I returned to Korcula Town just before sunset, the evening air soft as a silk shirt. The passageways were bathed in the glow of amber lamps; moonlight cast a blue aura on ship masts and church steeples. Several women were grilling garlicky dorado on a barbecue while their children squeezed in a game of soccer. I assumed they were Korculan, but upon closer inspection, I realized they were all speaking French. (Foreigners—particularly French and Italian—are buying up property here at a dizzying pace.)
Just beyond the medieval walls, Vespas were honking their way through the crowds by the marina. Beck's "Sexx Laws" thumped from a harborfront disco. At the Internet café, Croatian teenagers were playing Grand Theft Auto. But down the musty, catacomb-like corridors of the Old Town, the night slipped back 100, 500, 750 years, and Korcula looked much as it must have in Marco Polo's day. The wine, of course, helped.
By far the most glamorous of the Adriatic islands, Hvar is heir to that noble lineage running from Cannes and Capri through St. Bart's and South Beach: the latest of the famous international playgrounds. At the height of summer, Hvar Town is so relentlessly gorgeous it makes your eyes ache. Everything screams, Ogle me: the harbor edged with bougainvillea, the perfectly aged Renaissance façades, the absurdly huge yachts and sailboats, and a nonstop parade of caramelized torsos. As if the cast and setting didn't already suggest a perfume ad, Hvar's entire waterfront is redolent of lavender, which proliferates on the island and is sold in satchels by sidewalk vendors.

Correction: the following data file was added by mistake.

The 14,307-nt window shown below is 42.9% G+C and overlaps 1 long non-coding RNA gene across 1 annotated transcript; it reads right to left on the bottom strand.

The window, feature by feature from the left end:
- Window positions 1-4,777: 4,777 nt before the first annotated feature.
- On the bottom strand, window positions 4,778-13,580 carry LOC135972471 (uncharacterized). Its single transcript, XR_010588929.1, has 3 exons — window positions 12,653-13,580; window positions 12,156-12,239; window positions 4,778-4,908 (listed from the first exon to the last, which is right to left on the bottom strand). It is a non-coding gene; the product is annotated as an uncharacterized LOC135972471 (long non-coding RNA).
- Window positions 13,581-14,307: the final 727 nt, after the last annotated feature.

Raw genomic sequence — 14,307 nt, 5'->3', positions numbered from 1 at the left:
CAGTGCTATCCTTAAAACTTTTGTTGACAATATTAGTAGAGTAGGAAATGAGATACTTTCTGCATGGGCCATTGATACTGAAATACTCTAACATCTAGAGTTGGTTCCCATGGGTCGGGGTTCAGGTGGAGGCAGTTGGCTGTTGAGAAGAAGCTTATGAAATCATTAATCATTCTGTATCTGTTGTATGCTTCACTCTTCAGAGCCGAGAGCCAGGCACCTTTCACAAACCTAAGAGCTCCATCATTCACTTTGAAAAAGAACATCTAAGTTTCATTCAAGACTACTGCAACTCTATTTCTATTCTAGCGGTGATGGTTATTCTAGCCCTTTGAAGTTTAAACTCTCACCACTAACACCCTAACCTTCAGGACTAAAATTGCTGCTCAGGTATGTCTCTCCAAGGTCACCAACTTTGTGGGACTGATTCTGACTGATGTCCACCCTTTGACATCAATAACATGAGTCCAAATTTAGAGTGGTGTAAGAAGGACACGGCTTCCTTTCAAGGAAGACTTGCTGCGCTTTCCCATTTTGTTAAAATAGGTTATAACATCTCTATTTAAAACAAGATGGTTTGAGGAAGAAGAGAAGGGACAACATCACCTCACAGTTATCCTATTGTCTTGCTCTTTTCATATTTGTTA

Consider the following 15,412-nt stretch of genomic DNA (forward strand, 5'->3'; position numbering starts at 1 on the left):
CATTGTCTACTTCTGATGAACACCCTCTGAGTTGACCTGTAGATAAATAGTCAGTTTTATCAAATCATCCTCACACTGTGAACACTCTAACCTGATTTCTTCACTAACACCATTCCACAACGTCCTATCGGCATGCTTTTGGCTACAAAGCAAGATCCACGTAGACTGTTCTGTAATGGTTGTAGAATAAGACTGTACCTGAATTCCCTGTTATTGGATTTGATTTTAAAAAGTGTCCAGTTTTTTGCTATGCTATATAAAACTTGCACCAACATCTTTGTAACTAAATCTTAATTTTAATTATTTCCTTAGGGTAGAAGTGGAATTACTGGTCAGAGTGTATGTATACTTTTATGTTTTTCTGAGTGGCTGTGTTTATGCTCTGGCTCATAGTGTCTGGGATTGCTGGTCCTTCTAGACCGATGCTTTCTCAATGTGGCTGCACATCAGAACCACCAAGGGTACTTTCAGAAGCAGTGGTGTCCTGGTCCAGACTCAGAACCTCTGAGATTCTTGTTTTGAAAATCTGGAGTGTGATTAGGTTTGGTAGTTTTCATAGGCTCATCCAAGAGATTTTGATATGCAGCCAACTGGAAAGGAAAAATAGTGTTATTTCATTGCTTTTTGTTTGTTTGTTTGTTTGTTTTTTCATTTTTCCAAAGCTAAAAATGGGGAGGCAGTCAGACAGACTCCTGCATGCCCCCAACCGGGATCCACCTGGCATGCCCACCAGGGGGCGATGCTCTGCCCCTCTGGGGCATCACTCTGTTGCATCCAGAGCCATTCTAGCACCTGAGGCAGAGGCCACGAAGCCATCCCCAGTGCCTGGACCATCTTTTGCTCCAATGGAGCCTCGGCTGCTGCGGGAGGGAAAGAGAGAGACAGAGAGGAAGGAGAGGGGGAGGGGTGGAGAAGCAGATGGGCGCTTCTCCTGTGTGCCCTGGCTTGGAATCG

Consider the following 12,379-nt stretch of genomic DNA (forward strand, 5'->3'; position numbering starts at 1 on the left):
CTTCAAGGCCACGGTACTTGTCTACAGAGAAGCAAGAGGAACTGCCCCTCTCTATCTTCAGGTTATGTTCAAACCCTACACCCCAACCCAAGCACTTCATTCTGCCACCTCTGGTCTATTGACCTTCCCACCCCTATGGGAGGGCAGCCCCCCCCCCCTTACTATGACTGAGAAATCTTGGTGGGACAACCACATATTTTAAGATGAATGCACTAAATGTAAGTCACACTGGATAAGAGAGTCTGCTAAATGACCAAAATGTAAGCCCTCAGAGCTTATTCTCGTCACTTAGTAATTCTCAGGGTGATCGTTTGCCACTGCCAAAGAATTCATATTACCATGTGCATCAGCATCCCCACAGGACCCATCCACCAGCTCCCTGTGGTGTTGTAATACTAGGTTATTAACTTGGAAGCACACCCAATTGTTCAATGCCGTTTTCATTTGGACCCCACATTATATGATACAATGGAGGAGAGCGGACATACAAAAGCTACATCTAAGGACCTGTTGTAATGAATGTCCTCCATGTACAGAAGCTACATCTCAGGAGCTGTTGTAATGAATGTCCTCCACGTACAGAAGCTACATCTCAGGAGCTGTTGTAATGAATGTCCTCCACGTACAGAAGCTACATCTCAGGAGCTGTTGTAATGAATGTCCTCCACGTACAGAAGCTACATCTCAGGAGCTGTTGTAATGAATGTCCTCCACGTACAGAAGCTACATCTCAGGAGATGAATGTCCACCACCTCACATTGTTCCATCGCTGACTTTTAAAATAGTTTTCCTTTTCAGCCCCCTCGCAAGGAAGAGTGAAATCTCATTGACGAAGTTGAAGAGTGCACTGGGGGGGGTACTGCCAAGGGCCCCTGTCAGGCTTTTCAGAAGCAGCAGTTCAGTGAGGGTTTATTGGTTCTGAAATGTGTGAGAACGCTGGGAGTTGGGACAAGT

Each afternoon in summer, another dozen yachts glide into Hvar's mandrac—the marine equivalent of the driveway at Monte Carlo's casino. Here come the new arrivals, in their brushed-steel cleats and finery: the Pescatore from Tuscany, the Commitment from London, the Aerie from Cap d'Ail, the Coup de Grace from Barbados. And here come their occupants, strutting insouciantly down gangways to alight on the pier: men in cream linen suits and Gucci sandals, divas in sheer silk wraps and Michael Kors bikinis. These people can make an ATM withdrawal look sexy.